Mortgage Rates Ease for Second Consecutive Week

Mortgage Rates Ease for Second Consecutive Week
Freddie Mac | August 17, 2018

Borrowers had slightly more relief with mortgage rates again this week. The 30-year fixed-rate mortgage rate dipped again, averaging 4.53 percent, Freddie Mac reports.

“The stability in borrowing costs comes despite the highest core inflation rates since 2008 and turbulence in the currency markets,” says Sam Khater, Freddie Mac’s chief economist. “Unfortunately, this pause in rates is not leading to increasing home sales.”

Last week, mortgage applications for home purchases once again trailed levels from last year. “It’s clear that in some markets the combination of ascending home prices, limited affordable inventory, and this year’s higher rates are curtailing home buyer demand,” Khater says.

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Freddie Mac reports the following national averages with mortgage rates for the week ending Aug. 16:

  • 30-year fixed-rate mortgages: averaged 4.53 percent, with an average 0.5 point, falling from last week’s 4.59 percent average. Last year at this time, 30-year rates averaged 3.89 percent.
  • 15-year fixed-rate mortgages: averaged 4.01 percent, with an average 0.5 point, dropping from last week’s 4.05 percent average. A year ago, 15-year rates averaged 3.16 percent.
  • 5-year hybrid adjustable-rate mortgages: averaged 3.87 percent, with an average 0.4 point, down from last week’s 3.90 percent average. A year ago, 5-year ARMs averaged 3.16 percent.

Source: “Mortgage Rates Step Back,” Freddie Mac (Aug. 16, 2018); REALTOR® Magazine Online 081718

Dip in Rates Provides ‘Stability’ for Home Sales

Dip in Rates Provides ‘Stability’ for Home Sales
Freddie Mac | August 10, 2018

Borrowers saw a little relief from recent increases. Mortgage rates dropped slightly this week, with the 30-year fixed-rate mortgage averaging 4.59 percent, Freddie Mac reports.

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“This stability is much needed for home sales, which have crested because of the multiyear run up in prices, tight affordable inventory, and this year’s higher rates,” says Sam Khater, Freddie Mac’s chief economist. “Going forward, the strong economy will support the housing market, but with affordability pressures mounting, further spikes in mortgage rates will lead to continued softening in home price growth.”

Home prices are still climbing and rates are up from 3.90 percent a year ago. “Some prospective buyers are definitely feeling an affordability crunch,” Khater says.

Freddie Mac reports the following national averages with mortgage rates for the week ending Aug. 9:

  • 30-year fixed-rate mortgages: averaged 4.59 percent, with an average 0.5 point, dropping from last week’s 4.60 percent average. Last year at this time, 30-year rates averaged 3.90 percent.
  • 15-year fixed-rate mortgages: averaged 4.05 percent, with an average 0.5 point, falling from last week’s 4.08 percent average. A year ago, 15-year rates averaged 3.18 percent.
  • 5-year hybrid adjustable-rate mortgages: averaged 3.90 percent, with an average 0.3 point, falling from last week’s 3.93 percent average. A year ago, 5-year ARMs averaged 3.14 percent.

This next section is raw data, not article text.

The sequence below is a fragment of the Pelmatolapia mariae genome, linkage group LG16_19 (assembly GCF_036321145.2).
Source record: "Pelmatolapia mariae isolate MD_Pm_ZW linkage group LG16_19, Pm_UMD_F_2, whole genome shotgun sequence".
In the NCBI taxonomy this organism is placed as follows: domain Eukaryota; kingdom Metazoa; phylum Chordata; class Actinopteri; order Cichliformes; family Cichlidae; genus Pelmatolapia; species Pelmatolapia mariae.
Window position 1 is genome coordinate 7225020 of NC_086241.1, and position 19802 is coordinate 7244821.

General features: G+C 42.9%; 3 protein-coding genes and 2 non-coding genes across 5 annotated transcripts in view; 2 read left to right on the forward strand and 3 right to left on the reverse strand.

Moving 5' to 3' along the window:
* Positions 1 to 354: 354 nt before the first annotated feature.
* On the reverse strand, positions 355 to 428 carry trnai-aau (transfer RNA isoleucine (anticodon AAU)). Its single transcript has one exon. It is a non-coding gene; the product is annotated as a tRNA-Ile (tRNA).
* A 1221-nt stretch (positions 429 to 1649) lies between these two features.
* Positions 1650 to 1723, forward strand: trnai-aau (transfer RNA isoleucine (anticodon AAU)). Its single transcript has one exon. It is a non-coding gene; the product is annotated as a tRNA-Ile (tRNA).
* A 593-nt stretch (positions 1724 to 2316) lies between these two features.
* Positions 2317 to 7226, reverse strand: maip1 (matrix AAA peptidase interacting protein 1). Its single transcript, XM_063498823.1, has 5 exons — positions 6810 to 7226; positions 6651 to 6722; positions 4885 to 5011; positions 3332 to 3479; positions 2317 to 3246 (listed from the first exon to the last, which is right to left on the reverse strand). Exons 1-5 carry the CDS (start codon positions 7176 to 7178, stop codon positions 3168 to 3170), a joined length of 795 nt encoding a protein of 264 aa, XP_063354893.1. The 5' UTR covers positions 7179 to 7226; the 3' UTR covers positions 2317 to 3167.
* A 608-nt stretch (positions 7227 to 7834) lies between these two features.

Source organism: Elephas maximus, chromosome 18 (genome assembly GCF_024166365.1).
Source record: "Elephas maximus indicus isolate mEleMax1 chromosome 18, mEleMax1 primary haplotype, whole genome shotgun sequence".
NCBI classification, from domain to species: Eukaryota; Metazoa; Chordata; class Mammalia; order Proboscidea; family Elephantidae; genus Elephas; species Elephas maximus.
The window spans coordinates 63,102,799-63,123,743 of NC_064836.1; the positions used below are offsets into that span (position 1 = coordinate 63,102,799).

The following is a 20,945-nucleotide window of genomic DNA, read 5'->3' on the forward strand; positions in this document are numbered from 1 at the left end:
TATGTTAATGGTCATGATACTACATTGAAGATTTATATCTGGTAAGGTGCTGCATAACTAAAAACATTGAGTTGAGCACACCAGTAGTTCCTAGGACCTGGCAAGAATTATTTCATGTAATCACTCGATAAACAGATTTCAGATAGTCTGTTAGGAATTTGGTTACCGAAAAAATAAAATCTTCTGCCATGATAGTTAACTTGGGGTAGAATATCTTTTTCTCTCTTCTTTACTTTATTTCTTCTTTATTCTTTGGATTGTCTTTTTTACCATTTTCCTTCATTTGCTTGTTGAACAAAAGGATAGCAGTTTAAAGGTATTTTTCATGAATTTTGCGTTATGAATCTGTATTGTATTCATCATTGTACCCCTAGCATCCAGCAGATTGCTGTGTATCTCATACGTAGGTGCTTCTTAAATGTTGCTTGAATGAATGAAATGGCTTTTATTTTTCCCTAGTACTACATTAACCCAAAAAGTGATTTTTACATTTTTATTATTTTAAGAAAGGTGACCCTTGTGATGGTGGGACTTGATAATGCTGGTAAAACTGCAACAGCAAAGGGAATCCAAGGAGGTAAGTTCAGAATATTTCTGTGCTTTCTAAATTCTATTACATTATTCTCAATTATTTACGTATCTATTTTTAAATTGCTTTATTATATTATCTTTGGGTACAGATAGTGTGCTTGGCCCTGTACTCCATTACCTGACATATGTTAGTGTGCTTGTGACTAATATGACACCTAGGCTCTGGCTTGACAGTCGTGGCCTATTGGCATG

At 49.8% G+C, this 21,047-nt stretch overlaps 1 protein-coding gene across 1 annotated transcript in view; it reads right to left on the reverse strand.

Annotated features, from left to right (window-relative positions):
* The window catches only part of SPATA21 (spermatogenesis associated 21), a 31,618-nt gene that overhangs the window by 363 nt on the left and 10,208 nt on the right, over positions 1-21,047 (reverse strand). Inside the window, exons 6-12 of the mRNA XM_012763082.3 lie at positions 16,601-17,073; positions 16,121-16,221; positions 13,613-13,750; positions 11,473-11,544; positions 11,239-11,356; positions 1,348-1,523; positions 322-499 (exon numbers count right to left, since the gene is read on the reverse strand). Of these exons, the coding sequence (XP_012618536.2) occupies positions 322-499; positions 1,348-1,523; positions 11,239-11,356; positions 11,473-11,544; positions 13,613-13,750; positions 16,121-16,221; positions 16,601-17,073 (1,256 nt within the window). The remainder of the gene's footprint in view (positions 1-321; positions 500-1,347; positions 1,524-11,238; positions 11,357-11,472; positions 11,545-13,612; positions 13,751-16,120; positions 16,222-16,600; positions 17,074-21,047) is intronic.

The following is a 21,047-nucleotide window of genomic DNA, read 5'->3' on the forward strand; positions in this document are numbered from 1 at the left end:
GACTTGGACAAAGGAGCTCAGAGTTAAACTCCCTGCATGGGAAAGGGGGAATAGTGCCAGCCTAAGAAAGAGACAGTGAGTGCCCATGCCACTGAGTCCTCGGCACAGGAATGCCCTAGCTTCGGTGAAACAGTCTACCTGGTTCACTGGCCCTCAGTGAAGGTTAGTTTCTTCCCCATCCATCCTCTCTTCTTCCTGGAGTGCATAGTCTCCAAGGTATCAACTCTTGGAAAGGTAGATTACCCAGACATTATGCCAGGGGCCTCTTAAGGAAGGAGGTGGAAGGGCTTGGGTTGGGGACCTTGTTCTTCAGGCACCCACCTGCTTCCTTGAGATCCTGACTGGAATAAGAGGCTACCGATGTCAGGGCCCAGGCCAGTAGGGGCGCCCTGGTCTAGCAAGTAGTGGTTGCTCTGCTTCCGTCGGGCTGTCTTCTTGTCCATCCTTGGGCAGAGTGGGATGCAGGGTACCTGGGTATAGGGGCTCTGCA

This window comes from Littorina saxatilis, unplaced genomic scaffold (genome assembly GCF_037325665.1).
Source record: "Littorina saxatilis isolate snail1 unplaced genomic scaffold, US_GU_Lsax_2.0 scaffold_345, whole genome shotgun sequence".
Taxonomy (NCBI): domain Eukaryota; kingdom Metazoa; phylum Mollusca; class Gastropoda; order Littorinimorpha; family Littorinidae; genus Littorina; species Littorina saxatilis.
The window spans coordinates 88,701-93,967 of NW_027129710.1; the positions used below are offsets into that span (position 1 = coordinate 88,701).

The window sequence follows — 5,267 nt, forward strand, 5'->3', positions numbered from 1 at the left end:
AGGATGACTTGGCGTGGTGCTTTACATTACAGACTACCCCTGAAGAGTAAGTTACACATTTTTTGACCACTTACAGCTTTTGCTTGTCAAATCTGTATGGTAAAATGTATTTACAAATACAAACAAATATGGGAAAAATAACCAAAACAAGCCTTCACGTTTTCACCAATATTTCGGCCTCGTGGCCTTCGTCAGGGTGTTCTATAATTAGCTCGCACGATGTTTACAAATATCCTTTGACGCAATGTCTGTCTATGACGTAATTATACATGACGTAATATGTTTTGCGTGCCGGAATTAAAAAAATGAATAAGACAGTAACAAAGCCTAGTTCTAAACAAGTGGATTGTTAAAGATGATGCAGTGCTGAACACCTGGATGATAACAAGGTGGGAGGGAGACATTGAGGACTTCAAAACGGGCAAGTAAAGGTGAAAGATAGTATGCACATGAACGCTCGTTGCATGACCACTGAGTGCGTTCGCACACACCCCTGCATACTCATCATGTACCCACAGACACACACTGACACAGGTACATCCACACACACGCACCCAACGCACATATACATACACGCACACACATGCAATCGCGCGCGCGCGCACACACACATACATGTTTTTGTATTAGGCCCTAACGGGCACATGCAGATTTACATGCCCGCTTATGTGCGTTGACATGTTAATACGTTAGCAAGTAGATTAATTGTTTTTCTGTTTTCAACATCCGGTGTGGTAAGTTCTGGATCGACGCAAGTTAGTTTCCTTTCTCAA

Source: “Mortgage Rates Inch Backward,” Freddie Mac (Aug. 9, 2018); REALTOR® Magazine Online 081018

Hike in Mortgage Rates Erases Affordability Relief

Hike in Mortgage Rates Erases Affordability Relief
Freddie Mac | August 3, 2018

Borrowers got stuck with higher mortgage rates again this week. The 30-year fixed-rate mortgage climbed for the second consecutive week, averaging 4.6 percent. Mortgage rates are now at their fourth highest level of the year, Freddie Mac reports.

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“The higher rate environment, coupled with the ongoing lack of affordable inventory, has led to a drag on existing-home sales in the last few months,” says Sam Khater, Freddie Mac’s chief economist.

The Federal Reserve this week voted to hold off on raising its short-term rate, “but the embers of a strong economy potentially stoking higher inflation, borrowing costs will likely modestly rise in the coming months,” Khater adds.

Even with home price growth easing slightly in some markets, Khater notes that mortgage rates hovering near a seven-year high will certainly create affordability challenges for prospective buyers looking to close on a home purchase.

Freddie Mac reports the following national averages with mortgage rates for the week ending Aug. 2:

30-year fixed-rate mortgages: averaged 4.60 percent, with an average 0.4 point, rising from last week’s 4.54 percent average. Last year at this time, 30-year rates averaged 3.93 percent.

15-year fixed-rate mortgages: averaged 4.08 percent, with an average 0.4 point, increasing from last week’s 4.02 percent average. A year ago, 15-year rates averaged 3.18 percent.

5-year hybrid adjustable-rate mortgages: averaged 3.93 percent, with an average 0.2 point, rising from last week’s 3.87 percent average. A year ago, 5-year ARMs averaged 3.15 percent.

Source: Freddie Mac; REALTOR® Magazine 080318

Mortgage Rates Fall to 3-Month Low

Mortgage Rates Fall to 3-Month Low
Freddie Mac | July 6, 2018

Mortgage rates were back down across the board again this week, offering some temporary relief to home buyers. Rates posted a rapid increase throughout most of the spring but have recently reversed course, declining in five of the past six weeks. The 30-year fixed-rate mortgage is now at its lowest average since April.

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“The run-up in mortgage rates earlier this year represented not just a rise in risk-free borrowing costs, but for investors, the mortgage spread also rose back to more normal levels by about 20 basis points,” says Sam Khater, Freddie Mac’s chief economist. “What that means for buyers is good news. Mortgage rates may have a little more room to decline over the very short term.”

Freddie Mac reports the following national averages with mortgage rates for the week ending July 5: